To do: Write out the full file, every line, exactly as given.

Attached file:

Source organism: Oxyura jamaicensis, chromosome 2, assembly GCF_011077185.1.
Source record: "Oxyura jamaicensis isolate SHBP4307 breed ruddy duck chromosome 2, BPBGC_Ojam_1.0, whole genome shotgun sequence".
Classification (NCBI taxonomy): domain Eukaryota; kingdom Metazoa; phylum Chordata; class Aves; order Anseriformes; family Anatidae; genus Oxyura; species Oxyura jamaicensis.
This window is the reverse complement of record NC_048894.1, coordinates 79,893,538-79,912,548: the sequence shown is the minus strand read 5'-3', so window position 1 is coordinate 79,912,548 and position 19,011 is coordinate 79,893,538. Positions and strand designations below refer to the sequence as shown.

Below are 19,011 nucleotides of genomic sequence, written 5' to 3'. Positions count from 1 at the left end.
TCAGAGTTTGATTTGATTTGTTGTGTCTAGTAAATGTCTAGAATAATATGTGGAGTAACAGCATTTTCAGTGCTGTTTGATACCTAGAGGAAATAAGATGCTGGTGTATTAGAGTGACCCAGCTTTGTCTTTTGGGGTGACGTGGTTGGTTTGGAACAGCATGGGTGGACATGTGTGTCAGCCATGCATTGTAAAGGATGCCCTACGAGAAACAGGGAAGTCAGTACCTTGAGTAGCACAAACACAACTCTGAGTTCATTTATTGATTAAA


Source organism: Oxyura jamaicensis, chromosome 2, assembly GCF_011077185.1.
Source record: "Oxyura jamaicensis isolate SHBP4307 breed ruddy duck chromosome 2, BPBGC_Ojam_1.0, whole genome shotgun sequence".
Classification (NCBI taxonomy): domain Eukaryota; kingdom Metazoa; phylum Chordata; class Aves; order Anseriformes; family Anatidae; genus Oxyura; species Oxyura jamaicensis.
This window is the reverse complement of record NC_048894.1, coordinates 79,893,538-79,912,548: the sequence shown is the minus strand read 5'-3', so window position 1 is coordinate 79,912,548 and position 19,011 is coordinate 79,893,538. Positions and strand designations below refer to the sequence as shown.

Below are 19,011 nucleotides of genomic sequence, written 5' to 3'. Positions count from 1 at the left end.
TCAGAGTTTGATTTGATTTGTTGTGTCTAGTAAATGTCTAGAATAATATGTGGAGTAACAGCATTTTCAGTGCTGTTTGATACCTAGAGGAAATAAGATGCTGGTGTATTAGAGTGACCCAGCTTTGTCTTTTGGGGTGACGTGGTTGGTTTGGAACAGCATGGGTGGACATGTGTGTCAGCCATGCATTGTAAAGGATGCCCTACGAGAAACAGGGAAGTCAGTACCTTGAGTAGCACAAACACAACTCTGAGTTCATTTATTGATTAAA